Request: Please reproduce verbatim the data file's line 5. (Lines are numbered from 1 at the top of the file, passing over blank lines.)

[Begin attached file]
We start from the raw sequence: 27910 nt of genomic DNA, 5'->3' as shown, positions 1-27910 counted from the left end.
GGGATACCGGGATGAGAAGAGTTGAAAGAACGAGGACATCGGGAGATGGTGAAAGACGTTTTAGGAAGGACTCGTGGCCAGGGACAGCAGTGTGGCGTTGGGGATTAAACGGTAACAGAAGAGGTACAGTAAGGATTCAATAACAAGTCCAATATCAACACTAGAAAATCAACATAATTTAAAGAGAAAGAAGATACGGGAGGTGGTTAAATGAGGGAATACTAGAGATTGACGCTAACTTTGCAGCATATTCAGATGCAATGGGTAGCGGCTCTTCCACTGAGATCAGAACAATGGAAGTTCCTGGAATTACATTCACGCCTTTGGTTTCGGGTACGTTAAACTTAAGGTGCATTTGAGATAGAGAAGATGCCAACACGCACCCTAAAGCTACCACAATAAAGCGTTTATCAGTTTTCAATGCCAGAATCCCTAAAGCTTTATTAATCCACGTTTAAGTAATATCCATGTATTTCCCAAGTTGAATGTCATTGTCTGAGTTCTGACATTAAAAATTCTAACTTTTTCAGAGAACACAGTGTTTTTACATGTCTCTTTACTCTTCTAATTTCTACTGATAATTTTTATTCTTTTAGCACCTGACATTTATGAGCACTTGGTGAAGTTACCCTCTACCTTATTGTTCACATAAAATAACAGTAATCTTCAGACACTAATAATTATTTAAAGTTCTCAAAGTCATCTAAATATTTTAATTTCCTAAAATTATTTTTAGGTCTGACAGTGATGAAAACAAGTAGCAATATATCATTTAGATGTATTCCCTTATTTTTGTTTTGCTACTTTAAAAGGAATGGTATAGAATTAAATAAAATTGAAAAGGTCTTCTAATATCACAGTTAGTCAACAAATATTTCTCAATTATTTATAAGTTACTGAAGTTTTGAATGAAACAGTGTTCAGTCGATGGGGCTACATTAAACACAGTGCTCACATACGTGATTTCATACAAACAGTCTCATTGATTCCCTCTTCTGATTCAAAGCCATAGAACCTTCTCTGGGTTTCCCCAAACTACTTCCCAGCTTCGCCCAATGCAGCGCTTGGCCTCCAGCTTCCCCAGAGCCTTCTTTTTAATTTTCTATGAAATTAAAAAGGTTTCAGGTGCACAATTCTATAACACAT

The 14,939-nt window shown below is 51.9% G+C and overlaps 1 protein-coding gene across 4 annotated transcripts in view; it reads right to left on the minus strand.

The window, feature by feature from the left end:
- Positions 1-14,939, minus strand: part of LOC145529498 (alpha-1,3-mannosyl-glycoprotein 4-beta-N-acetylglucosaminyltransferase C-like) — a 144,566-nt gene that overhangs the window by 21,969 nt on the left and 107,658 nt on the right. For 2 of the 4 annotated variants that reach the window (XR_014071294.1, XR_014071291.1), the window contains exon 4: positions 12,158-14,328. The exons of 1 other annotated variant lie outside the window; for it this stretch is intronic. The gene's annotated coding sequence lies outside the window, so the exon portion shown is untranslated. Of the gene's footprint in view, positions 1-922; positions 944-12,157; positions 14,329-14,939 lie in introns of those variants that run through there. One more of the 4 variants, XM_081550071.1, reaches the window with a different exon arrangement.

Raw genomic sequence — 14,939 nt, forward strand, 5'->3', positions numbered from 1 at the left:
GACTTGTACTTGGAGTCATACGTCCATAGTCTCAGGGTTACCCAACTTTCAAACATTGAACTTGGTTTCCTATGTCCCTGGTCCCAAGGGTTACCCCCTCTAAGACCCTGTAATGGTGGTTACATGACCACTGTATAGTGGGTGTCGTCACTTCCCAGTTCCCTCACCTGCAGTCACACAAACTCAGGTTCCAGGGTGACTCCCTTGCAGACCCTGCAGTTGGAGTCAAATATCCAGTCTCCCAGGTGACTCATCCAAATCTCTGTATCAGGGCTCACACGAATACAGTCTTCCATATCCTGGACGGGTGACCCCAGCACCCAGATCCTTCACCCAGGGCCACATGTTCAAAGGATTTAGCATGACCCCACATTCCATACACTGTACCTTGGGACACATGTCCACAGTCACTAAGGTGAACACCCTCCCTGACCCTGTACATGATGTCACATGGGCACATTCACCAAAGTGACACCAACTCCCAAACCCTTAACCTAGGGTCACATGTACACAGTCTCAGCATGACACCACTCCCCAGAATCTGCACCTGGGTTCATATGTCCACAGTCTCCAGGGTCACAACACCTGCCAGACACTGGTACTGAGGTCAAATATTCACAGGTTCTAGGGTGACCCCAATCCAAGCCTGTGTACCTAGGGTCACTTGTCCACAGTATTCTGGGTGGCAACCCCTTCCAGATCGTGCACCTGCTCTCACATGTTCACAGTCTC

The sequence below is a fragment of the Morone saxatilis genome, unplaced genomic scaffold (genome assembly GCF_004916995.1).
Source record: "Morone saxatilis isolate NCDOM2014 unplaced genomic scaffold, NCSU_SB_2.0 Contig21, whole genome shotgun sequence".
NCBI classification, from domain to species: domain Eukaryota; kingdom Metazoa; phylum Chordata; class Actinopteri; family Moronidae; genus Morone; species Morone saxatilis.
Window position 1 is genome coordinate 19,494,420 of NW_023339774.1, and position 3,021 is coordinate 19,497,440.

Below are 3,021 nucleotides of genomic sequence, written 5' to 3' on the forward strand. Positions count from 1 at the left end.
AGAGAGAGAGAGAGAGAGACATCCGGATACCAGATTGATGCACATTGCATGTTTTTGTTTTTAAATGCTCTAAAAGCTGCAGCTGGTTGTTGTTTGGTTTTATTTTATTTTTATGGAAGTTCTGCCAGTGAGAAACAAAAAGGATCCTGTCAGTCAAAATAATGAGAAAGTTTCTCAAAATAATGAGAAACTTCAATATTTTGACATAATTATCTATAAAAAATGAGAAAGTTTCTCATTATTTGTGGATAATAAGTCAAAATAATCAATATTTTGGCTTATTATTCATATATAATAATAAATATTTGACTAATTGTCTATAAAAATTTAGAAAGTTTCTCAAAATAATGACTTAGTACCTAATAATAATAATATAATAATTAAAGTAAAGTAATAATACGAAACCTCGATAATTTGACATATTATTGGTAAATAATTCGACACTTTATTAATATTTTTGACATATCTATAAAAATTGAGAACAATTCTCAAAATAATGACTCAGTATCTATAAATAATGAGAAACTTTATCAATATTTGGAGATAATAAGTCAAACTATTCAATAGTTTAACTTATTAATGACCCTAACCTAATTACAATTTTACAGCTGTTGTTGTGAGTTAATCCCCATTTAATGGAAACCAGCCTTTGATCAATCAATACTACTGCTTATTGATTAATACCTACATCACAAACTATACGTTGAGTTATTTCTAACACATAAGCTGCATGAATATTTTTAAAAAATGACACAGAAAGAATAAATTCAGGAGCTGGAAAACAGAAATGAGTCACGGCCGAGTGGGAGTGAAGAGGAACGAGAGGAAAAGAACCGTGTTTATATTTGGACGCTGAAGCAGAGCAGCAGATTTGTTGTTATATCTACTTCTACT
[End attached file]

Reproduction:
- Positions 1-14,939, minus strand: part of LOC145529498 (alpha-1,3-mannosyl-glycoprotein 4-beta-N-acetylglucosaminyltransferase C-like) — a 144,566-nt gene that overhangs the window by 21,969 nt on the left and 107,658 nt on the right. For 2 of the 4 annotated variants that reach the window (XR_014071294.1, XR_014071291.1), the window contains exon 4: positions 12,158-14,328. The exons of 1 other annotated variant lie outside the window; for it this stretch is intronic. The gene's annotated coding sequence lies outside the window, so the exon portion shown is untranslated. Of the gene's footprint in view, positions 1-922; positions 944-12,157; positions 14,329-14,939 lie in introns of those variants that run through there. One more of the 4 variants, XM_081550071.1, reaches the window with a different exon arrangement.